(via Ewan Wilson on Twitter and Boing Boing)

How a clownfish earns their stripes

Charismatic clownfish, the coral reef fish made famous by the film Finding Nemo, are instantly recognizable by their white stripes. These stripes, which scientists call bars, appear as clownfish mature from larvae into adults in a process called metamorphosis, but how these distinctive patterns form has long remained a mystery.

Now, a new study has found that the speed at which these white bars form depends on the species of sea anemone in which the clownfish live. The scientists also discovered that thyroid hormones, which play a key role in metamorphosis, drive how quickly their stripes appear, through changes in the activity of a gene called duox.

Something else I didn’t know about clownfish is how they transition from male to female over time:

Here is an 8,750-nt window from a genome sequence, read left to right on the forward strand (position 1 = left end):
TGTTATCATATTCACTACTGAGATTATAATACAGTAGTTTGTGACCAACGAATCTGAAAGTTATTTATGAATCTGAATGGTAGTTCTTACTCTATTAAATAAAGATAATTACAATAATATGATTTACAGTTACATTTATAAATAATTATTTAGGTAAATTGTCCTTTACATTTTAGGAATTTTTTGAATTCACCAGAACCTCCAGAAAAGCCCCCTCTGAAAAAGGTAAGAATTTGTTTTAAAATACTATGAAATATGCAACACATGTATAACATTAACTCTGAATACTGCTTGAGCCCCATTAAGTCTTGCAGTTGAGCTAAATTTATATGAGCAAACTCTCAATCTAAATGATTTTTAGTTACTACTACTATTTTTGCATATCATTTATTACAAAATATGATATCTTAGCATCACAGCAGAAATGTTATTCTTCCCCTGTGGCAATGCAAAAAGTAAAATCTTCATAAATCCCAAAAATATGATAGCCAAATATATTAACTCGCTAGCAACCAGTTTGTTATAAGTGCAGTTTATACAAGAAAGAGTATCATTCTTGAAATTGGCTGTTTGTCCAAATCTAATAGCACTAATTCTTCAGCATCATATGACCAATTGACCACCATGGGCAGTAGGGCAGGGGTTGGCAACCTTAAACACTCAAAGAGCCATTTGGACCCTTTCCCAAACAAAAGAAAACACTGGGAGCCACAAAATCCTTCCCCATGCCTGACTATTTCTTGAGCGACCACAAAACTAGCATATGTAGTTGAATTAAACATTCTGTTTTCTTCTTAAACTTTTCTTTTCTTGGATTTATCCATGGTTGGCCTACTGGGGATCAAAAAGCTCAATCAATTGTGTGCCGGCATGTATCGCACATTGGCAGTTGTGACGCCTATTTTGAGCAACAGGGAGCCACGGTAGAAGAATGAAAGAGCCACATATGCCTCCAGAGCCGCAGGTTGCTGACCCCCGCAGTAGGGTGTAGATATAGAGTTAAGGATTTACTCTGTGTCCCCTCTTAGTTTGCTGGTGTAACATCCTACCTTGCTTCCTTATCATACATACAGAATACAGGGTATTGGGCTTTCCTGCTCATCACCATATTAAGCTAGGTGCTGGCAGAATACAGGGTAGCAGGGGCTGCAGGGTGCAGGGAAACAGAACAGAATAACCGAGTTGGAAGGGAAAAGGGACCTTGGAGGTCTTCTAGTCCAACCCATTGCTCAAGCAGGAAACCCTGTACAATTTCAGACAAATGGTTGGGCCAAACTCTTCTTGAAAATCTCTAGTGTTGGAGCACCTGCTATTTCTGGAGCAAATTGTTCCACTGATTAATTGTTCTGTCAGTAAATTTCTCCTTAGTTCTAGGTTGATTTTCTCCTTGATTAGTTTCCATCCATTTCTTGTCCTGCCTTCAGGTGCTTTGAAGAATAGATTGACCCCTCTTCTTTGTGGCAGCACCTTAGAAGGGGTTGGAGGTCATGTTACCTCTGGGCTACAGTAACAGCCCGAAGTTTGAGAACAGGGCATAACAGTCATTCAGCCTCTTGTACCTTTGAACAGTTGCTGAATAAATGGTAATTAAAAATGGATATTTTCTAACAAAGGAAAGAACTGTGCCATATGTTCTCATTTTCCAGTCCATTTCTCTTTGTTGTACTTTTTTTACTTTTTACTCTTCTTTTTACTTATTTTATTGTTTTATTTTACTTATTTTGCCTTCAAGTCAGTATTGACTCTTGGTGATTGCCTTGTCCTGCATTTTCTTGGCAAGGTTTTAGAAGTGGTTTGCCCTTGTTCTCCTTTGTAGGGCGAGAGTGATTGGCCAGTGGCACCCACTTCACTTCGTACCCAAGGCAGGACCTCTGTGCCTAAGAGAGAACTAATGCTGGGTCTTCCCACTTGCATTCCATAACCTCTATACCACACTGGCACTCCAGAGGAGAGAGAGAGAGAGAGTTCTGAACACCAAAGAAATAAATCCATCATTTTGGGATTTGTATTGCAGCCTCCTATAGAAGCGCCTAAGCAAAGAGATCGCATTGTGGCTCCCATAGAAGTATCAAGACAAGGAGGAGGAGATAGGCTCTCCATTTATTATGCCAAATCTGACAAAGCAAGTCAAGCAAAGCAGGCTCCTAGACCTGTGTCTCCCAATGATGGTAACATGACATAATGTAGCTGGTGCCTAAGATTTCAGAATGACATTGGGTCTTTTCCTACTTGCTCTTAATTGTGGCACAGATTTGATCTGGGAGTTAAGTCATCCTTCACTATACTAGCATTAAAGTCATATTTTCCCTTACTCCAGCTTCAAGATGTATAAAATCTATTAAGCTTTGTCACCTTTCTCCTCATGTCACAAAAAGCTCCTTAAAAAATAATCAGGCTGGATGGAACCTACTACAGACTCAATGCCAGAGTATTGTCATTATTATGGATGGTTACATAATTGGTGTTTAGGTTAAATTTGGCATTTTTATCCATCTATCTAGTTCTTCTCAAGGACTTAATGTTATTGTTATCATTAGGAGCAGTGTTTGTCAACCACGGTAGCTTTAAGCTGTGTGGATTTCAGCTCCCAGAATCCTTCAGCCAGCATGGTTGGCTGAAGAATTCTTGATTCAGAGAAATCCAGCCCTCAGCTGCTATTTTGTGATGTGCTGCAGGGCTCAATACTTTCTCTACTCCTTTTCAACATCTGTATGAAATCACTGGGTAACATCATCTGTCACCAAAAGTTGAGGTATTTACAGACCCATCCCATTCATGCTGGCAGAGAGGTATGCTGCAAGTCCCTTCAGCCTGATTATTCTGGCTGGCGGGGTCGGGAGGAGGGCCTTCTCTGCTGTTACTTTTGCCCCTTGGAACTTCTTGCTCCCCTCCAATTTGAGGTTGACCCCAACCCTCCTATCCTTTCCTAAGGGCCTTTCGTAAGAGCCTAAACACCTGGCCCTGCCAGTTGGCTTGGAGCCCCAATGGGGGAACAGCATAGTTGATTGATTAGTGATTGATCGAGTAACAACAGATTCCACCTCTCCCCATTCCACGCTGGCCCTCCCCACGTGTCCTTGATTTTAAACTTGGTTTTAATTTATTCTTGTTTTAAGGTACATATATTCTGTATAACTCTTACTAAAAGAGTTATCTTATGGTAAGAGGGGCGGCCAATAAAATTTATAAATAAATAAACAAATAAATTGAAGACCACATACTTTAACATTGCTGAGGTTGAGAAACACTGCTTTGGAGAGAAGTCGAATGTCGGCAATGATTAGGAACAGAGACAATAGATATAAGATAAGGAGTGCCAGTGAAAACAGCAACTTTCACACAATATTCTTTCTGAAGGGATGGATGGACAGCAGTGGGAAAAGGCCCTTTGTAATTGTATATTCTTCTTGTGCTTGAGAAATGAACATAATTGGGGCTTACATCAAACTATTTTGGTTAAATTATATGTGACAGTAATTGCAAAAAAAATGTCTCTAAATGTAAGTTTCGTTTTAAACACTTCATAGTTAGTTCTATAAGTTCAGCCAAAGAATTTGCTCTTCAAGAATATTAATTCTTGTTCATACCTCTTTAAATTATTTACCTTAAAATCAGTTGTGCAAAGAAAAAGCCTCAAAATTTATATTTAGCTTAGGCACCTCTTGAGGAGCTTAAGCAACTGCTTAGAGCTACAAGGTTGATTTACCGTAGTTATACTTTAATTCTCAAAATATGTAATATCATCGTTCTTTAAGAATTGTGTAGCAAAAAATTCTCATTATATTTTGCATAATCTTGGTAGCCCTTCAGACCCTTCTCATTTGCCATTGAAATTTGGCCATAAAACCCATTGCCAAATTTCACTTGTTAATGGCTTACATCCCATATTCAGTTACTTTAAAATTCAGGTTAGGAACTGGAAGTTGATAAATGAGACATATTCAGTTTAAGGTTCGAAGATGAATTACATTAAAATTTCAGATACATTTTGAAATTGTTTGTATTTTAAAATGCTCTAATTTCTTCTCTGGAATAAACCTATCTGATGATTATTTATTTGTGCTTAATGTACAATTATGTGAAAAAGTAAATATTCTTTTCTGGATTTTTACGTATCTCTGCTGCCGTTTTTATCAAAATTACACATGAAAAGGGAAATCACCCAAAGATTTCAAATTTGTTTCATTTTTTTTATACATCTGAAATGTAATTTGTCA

Anemonefish are sequential hermaphrodites, meaning they develop into males first, and when they mature, they become females. If the female anemonefish is removed from the group, such as by death, one of the largest and most dominant males becomes a female. The remaining males move up a rank in the hierarchy.

I’ve got an idea for a Finding Nemo sequel!

(via SciTechDaily)

Fish related: The ‘vantafish’ that absorbs nearly all light that hits it and how fish skin is used for leather

The Cube Rule of food

Is a hot dog a sandwich? Xavier Woods doesn’t think so but New York State Department of Taxation and Finance does. And then the idea evolved into Twitter conversations and eventually, The Cube Rule of Food Identification:

identify any food purely by the location of structural starch